A bond ladder is a portfolio of bonds, bond ETFs or CDs that mature at different times. The main goal of a bond ladder is to manage two things: Cash flows and interest rate risk.
Imagine an actual ladder with rungs and everything. To determine how many securities you need in your portfolio, you take the amount you want to invest and then divide it by the number of years that you would like to have the ladder. For example, if you wanted to invest $100,000 over 10 years, you would need 10 securities and your ladder would have 10 rungs.
Most bonds pay interest two times per year. Investors who utilize bond ladders can generate predictable income based on coupon payments with different maturity months and years. This is important for retired individuals, because they often depend on the cash flows from investments as a source of income. Staggering the maturity dates helps smooth out the effects of a change in interest rates since investors are not getting locked into one single interest rate. When a bond matures, the principal would be reinvested in a new long-term bond on the end of the ladder. By staying disciplined and reinvesting the proceeds from the maturing securities, investors are able to deal with interest rate fluctuations.
How Do Bond Ladders Work?
Put another way, if you had $100,000 to invest in Treasury bonds. You could buy 10 different 10-Year Treasury ETF’s with a face value of $10,000. You could buy the following ETFs:
- iShares iBonds Dec 2022 Term Treasury ETF (IBTB)
- iShares iBonds Dec 2023 Term Treasury ETF (IBTD)
- iShares iBonds Dec 2024 Term Treasury ETF (IBTE)
- iShares iBonds Dec 2025 Term Treasury ETF (IBTF)
- iShares iBonds Dec 2026 Term Treasury ETF (IBTG)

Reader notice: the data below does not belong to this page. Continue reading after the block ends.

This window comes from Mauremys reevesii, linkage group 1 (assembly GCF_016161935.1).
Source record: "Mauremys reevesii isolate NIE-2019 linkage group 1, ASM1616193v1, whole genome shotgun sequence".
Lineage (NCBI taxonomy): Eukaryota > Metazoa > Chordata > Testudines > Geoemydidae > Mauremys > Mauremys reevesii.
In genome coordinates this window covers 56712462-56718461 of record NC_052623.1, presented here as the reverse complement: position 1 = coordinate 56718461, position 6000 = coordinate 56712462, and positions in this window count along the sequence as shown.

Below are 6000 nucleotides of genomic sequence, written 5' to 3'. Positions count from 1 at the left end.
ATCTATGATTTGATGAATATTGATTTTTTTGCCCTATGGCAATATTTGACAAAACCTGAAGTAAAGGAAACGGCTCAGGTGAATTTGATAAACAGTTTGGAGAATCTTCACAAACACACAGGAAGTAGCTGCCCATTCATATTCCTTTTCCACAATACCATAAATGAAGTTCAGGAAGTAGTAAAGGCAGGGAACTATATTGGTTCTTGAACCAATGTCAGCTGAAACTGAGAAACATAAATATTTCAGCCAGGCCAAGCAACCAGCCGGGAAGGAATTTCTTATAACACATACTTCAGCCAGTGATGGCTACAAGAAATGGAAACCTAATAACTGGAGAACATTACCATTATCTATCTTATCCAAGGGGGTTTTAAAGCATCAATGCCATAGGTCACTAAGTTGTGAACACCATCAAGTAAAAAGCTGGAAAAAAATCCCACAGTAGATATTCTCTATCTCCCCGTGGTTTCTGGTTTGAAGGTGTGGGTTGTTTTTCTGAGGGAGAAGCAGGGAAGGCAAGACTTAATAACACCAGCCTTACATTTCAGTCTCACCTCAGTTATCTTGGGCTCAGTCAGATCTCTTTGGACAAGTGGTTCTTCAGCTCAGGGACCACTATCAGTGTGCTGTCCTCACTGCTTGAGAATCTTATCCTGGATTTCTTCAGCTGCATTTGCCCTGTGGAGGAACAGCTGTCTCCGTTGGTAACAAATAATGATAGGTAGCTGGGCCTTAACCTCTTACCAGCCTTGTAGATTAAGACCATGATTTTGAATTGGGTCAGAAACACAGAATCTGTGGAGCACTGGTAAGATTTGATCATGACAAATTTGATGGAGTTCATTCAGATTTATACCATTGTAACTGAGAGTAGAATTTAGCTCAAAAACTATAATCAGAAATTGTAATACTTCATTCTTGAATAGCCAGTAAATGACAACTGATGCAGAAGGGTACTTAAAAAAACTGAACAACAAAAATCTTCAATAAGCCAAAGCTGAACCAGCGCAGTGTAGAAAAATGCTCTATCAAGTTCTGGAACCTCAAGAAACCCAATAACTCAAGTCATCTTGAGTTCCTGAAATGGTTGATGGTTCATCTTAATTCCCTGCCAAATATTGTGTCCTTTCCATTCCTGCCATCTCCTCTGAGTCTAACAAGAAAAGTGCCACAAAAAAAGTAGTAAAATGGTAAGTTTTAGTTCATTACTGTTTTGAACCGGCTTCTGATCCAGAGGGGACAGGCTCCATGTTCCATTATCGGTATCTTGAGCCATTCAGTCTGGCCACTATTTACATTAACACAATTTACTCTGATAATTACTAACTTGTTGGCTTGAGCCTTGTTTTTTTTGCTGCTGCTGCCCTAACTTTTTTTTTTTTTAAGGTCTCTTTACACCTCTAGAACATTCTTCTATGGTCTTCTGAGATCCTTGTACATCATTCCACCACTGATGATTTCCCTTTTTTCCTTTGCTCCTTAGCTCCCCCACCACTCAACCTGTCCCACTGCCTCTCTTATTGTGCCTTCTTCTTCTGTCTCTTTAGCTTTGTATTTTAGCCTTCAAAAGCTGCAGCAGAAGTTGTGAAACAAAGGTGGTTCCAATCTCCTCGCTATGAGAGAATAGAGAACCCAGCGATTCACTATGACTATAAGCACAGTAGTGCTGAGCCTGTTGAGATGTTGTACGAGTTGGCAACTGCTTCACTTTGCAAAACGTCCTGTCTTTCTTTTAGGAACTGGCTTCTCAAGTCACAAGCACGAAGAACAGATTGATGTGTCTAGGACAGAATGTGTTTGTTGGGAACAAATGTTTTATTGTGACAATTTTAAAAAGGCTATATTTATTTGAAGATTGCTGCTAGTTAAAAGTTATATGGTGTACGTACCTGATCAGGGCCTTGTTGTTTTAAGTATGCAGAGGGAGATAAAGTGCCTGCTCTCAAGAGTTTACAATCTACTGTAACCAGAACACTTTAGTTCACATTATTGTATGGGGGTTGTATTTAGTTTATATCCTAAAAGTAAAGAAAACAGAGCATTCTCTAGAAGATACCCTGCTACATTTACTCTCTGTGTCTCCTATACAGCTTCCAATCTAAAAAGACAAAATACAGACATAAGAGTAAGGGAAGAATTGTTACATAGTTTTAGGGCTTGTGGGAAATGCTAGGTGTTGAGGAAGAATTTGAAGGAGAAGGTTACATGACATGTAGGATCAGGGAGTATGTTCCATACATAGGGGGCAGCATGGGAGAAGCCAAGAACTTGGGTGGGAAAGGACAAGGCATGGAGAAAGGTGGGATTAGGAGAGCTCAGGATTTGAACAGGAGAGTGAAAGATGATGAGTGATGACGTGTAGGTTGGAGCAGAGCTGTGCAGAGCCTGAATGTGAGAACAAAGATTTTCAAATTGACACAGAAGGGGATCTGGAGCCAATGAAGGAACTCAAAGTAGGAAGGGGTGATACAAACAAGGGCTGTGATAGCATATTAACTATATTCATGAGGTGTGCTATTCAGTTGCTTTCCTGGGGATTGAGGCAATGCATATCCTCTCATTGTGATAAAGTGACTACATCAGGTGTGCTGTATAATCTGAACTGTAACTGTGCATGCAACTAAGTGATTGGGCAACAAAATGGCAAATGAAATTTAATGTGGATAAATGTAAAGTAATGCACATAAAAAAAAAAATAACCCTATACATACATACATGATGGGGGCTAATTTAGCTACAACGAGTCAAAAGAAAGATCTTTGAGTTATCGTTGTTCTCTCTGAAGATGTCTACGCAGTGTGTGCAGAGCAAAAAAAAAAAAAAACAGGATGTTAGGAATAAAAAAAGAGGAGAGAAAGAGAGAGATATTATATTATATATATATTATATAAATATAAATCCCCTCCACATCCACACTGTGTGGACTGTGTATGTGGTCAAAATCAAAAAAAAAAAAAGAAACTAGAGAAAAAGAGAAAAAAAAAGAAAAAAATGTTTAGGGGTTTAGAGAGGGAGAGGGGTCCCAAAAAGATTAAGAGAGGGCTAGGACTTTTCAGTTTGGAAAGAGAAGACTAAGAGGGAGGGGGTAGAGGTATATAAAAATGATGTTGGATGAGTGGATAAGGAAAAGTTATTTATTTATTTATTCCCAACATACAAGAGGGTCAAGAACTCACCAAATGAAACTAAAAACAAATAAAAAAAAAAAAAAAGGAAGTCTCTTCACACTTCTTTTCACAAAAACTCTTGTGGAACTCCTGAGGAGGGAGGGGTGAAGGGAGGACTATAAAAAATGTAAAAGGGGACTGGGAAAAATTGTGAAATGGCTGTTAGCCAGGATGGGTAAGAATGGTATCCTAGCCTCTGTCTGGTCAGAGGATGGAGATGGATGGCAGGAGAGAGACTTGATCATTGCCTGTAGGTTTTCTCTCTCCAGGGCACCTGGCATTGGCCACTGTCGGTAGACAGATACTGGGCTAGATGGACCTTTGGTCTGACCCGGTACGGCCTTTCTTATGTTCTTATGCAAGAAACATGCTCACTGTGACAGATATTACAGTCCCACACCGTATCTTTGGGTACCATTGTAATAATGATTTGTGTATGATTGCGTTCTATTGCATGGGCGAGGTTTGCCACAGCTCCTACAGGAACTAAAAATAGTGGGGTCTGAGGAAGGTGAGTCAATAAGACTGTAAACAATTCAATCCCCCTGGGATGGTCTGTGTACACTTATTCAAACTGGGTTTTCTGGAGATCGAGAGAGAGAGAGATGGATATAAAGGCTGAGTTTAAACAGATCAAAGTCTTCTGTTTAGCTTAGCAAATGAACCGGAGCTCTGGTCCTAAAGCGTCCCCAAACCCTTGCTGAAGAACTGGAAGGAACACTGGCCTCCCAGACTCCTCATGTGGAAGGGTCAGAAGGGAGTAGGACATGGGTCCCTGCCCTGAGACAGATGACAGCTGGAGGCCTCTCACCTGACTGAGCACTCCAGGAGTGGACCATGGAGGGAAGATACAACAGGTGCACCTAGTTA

- iShares iBonds Dec 2027 Term Treasury ETF (IBTH)
- iShares iBonds Dec 2028 Term Treasury ETF (IBTI)
- iShares iBonds Dec 2029 Term Treasury ETF (IBTJ)
- iShares iBonds Dec 2030 Term Treasury ETF (IBTK)
- iShares iBonds Dec 2031 Term Treasury ETF (IBTL)
When interest rates rise, the investor benefits from higher interest rates as they keep the ladder going. When rates fall, the proceeds from maturing bonds get reinvested at lower rates, but on a positive note, bonds at the end of the ladder would likely already have been invested at higher yields.
Bond Ladder Considerations
Bond ladders can be a good way for retirees to generate a predictable source of income and manage interest rate risk. Other risks that come with investing in bond ladders are liquidity risk and credit quality risk. It’s important to make sure all your eggs are not in one basket. This strategy should be implemented only by individuals who already have enough money set aside in an emergency fund.
If you have any questions or would like to consult with our advisors on the topic of bond ladders, you can schedule a complimentary consultation below.